Exploring Kathmandu – 4 Top Attractions

You don’t need to even step foot in Kathmandu to appreciate its visions of spirituality and intrigue. First captured as the home of Shangri-la by the novelist James Hilton, then epitomized in song by Cat Stevens, it seems the world cannot get enough of this place, the capital of Nepal. It’s such an inspirational place that you’ll have no trouble finding things to do, but to whet your appetite, here are a few ideas for exploration in Kathmandu.

Durbar Square. Photo credit - LavenderStreak & JudePics.

Durbar Square. Photo credit - LavenderStreak & JudePics.

Starting in Durbar Square

Durbar Square is where most tourists start their exploring in Kathmandu. Don’t be confused by the fact that three cities in Nepal have a Durbar Square – Durbar is a Nepali word for palace, so these were the courtyards in front of the royal palaces. Some of the oldest wooden buildings are here, and the square is a lively focal point with busy pedestrian traffic, selling, and tourists. The square is lined with quadrangles hiding courtyards and more temples.

Pashupatinath Temple, one of the holiest temple of Lord Shiva. Photo credit - 3dom.

Pashupatinath Temple, one of the holiest temple of Lord Shiva. Photo credit - 3dom.

Crossing the Bagmati to Patan

Once a separate city, today the Bagmati river is simply a geographic divide between Patan and Kathmandu, now a united city. It is hard to believe but Patan is packed with even more temples than Kathmandu, as well as several Buddhist monasteries – favorites include Kumbeshwar Temple, Banglamukhi Temple, or the Hiranya Varna Mahaa Vihar. Along the eastern part of Kathmandu you will find Pashupatinath Temple lined on the river banks, one of the most sacred among the temples of Lord Shiva. You’ll also find a lot of artists here, such as metal workers, and hence why they call Patan the city of artists.

Thamel District. Photo credit by - McKaySavage & s.o.m.o

Thamel District. Photo credit by - McKaySavage & s.o.m.o

Shopping & Partying in the Thamel District

The unique experiences continue over in Kathmandu’s Thamel district. These narrow streets are abuzz with pedestrians, motorcycles, cars, and bikes. Tourists and locals both pop into the various shops, restaurants, and bars that line both sides of each lane while cheesy 80s music blares out into the air. The fun continues here late into the night (with or without electric power) so it is the perfect place to come and let your hair down.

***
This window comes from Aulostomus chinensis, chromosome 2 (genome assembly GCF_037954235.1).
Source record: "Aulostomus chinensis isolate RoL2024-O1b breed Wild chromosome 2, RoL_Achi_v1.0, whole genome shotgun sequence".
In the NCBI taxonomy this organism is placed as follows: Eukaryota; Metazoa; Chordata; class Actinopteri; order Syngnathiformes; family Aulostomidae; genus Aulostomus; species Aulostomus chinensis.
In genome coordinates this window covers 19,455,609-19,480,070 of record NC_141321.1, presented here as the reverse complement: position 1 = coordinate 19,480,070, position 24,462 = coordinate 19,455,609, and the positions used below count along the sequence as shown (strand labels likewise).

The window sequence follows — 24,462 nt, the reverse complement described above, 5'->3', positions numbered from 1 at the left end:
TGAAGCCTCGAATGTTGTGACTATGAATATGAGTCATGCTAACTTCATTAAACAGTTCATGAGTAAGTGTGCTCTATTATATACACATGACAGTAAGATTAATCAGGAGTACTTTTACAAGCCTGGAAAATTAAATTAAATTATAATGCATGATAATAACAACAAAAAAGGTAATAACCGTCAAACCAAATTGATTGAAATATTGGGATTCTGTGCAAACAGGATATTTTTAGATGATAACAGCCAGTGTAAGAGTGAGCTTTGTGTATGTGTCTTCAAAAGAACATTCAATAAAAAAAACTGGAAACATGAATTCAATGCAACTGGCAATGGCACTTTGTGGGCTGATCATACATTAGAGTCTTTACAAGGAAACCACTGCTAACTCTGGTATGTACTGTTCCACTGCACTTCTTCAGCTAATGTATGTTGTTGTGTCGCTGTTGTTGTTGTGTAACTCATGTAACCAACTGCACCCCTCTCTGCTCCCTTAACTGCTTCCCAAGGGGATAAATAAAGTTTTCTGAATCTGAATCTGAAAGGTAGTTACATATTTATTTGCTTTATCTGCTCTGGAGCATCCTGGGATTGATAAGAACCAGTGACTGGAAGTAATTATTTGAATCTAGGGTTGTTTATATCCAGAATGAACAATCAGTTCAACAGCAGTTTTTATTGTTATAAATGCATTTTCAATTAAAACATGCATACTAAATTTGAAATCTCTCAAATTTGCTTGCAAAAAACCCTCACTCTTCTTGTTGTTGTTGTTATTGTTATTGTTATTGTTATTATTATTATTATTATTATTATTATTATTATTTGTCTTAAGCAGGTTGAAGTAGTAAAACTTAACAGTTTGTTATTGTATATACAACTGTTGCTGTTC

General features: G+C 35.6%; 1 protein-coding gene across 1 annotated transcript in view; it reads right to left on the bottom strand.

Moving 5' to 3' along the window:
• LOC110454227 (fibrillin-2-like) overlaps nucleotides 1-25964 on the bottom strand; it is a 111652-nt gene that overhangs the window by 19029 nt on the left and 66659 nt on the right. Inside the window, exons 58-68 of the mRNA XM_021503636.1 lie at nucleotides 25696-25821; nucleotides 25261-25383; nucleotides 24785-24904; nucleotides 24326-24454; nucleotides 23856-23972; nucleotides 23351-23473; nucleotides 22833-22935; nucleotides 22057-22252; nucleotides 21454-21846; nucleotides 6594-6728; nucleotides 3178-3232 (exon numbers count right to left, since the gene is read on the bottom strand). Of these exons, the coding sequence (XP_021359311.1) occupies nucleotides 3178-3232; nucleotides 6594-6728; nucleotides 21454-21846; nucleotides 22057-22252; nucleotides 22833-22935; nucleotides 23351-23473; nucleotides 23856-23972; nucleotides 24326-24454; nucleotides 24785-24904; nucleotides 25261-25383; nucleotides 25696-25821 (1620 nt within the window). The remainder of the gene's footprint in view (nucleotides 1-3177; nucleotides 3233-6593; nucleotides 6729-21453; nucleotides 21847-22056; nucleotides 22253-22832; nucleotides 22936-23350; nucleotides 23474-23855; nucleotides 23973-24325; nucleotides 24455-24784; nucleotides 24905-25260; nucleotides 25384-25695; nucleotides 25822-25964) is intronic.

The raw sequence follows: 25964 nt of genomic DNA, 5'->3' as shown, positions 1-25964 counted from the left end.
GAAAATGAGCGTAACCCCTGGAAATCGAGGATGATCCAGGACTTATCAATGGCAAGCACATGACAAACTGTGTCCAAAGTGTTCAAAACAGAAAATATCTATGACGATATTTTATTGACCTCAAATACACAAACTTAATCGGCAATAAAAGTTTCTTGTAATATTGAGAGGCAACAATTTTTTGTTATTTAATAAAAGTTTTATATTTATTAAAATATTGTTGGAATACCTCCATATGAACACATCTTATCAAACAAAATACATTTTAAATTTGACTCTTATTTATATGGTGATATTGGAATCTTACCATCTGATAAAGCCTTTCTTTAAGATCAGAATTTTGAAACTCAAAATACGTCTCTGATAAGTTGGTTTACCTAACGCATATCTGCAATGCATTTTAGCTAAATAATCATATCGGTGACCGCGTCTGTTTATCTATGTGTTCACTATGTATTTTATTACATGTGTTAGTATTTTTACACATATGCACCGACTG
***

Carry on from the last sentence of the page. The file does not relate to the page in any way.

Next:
A pond at Bhaktapur's entrance (left) and intricate carvings throughout the village (right). Photo credit - TheDreamSky & Dey.

A pond at Bhaktapur's entrance (left) and intricate carvings throughout the village (right). Photo credit - TheDreamSky & Dey.

A Day Trip to Bhaktapur

Just east of Kathmandu, Bhaktapur is a gorgeous medieval village which historically was a very wealthy town given its strategic point along the India-Tibet trading route. With cars forbidden in the city center, you can step back and look over the gorgeous architecture, such as the famed Peacock window, while making the most of the ambience. Be also sure to get up and close and have a look at the wooden carving and all the pottery which seems to be scattered everywhere.

If You Go

Despite the remote location, it’s become relatively straightforward to reach Nepal. Direct air service is available throughout Asia, including cities like Hong Kong, Delhi, and Singapore. Most visitors can purchase a visa on arrival in the airport; you’ll need a passport photo but there are facilities available in the airport. Once you’re in, it’s easy to get around – consider a rickshaw in cities to get from one end of the city to another, or an organized tour to take you further afield.

Nepal is very safe but keep an eye out for the dreaded power cuts, required because the country cannot produce enough electricity to meet demands. This means you might have to travel on streets without streetlights. Although you’ll more likely trip than be pick-pocketed, take precautions never the less – its a rising problem that you should be aware of.

About the Author. Andy Hayes. Andy Hayes is a freelance travel writer and photographer based in Edinburgh, Scotland. When not crossing the world to have his next Asian travel adventures, he is hitting the walking trails near home. To get in touch or see Andy’s other travelogues, visit his website, Sharing Experiences.